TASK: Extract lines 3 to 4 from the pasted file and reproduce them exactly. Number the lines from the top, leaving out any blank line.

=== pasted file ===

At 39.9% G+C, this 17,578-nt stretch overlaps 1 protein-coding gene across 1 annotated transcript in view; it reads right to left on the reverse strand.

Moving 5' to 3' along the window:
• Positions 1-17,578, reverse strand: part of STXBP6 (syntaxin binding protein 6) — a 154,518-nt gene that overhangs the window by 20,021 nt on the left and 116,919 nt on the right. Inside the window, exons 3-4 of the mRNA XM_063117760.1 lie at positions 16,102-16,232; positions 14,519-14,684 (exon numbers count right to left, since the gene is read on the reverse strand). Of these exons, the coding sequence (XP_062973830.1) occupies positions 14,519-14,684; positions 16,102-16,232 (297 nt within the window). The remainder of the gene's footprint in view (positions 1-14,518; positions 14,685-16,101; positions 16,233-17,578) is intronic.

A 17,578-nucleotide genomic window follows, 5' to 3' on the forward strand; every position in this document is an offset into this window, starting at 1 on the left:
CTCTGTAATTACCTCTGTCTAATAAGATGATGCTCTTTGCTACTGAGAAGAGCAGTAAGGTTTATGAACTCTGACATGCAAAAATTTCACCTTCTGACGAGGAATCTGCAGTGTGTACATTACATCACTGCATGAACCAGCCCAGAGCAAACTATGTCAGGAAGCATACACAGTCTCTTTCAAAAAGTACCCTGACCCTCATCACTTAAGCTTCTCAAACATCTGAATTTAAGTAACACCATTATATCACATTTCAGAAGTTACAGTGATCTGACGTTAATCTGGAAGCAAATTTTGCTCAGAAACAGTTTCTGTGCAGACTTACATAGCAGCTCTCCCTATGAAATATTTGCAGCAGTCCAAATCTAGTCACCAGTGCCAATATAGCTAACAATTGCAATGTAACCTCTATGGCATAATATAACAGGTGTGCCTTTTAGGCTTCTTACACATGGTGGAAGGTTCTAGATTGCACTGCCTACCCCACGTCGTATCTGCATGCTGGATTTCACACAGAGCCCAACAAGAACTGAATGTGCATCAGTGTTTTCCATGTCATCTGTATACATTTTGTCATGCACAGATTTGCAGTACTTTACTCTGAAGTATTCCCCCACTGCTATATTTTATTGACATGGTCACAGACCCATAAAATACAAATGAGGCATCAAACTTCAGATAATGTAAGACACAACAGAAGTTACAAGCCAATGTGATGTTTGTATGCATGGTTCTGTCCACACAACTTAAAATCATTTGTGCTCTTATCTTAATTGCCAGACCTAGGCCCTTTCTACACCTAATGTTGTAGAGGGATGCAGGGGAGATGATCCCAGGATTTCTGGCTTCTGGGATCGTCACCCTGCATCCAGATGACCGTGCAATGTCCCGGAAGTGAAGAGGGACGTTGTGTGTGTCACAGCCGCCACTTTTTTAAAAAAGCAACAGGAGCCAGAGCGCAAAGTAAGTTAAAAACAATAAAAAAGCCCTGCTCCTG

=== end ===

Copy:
• Positions 1-17,578, reverse strand: part of STXBP6 (syntaxin binding protein 6) — a 154,518-nt gene that overhangs the window by 20,021 nt on the left and 116,919 nt on the right. Inside the window, exons 3-4 of the mRNA XM_063117760.1 lie at positions 16,102-16,232; positions 14,519-14,684 (exon numbers count right to left, since the gene is read on the reverse strand). Of these exons, the coding sequence (XP_062973830.1) occupies positions 14,519-14,684; positions 16,102-16,232 (297 nt within the window). The remainder of the gene's footprint in view (positions 1-14,518; positions 14,685-16,101; positions 16,233-17,578) is intronic.

A 17,578-nucleotide genomic window follows, 5' to 3' on the forward strand; every position in this document is an offset into this window, starting at 1 on the left: